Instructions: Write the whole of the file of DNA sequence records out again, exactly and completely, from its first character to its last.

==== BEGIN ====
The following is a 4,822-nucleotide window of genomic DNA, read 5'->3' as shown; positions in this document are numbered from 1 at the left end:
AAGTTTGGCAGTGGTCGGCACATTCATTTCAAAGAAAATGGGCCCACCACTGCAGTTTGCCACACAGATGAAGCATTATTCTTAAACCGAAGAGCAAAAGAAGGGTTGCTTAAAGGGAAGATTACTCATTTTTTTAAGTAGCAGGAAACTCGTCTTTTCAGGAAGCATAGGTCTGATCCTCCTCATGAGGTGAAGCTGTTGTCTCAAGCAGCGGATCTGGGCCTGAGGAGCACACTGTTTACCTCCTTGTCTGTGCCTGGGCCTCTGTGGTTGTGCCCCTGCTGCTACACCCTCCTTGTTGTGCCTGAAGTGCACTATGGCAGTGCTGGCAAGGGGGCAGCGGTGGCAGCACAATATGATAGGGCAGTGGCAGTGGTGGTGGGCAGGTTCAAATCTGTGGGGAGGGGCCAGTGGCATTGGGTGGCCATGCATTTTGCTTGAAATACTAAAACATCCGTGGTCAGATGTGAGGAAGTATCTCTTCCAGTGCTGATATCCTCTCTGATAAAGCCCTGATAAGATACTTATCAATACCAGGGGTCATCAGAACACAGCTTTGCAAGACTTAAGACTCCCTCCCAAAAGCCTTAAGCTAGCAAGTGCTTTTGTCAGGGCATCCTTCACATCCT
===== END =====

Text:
The following is a 4,822-nucleotide window of genomic DNA, read 5'->3' as shown; positions in this document are numbered from 1 at the left end:
AAGTTTGGCAGTGGTCGGCACATTCATTTCAAAGAAAATGGGCCCACCACTGCAGTTTGCCACACAGATGAAGCATTATTCTTAAACCGAAGAGCAAAAGAAGGGTTGCTTAAAGGGAAGATTACTCATTTTTTTAAGTAGCAGGAAACTCGTCTTTTCAGGAAGCATAGGTCTGATCCTCCTCATGAGGTGAAGCTGTTGTCTCAAGCAGCGGATCTGGGCCTGAGGAGCACACTGTTTACCTCCTTGTCTGTGCCTGGGCCTCTGTGGTTGTGCCCCTGCTGCTACACCCTCCTTGTTGTGCCTGAAGTGCACTATGGCAGTGCTGGCAAGGGGGCAGCGGTGGCAGCACAATATGATAGGGCAGTGGCAGTGGTGGTGGGCAGGTTCAAATCTGTGGGGAGGGGCCAGTGGCATTGGGTGGCCATGCATTTTGCTTGAAATACTAAAACATCCGTGGTCAGATGTGAGGAAGTATCTCTTCCAGTGCTGATATCCTCTCTGATAAAGCCCTGATAAGATACTTATCAATACCAGGGGTCATCAGAACACAGCTTTGCAAGACTTAAGACTCCCTCCCAAAAGCCTTAAGCTAGCAAGTGCTTTTGTCAGGGCATCCTTCACATCCT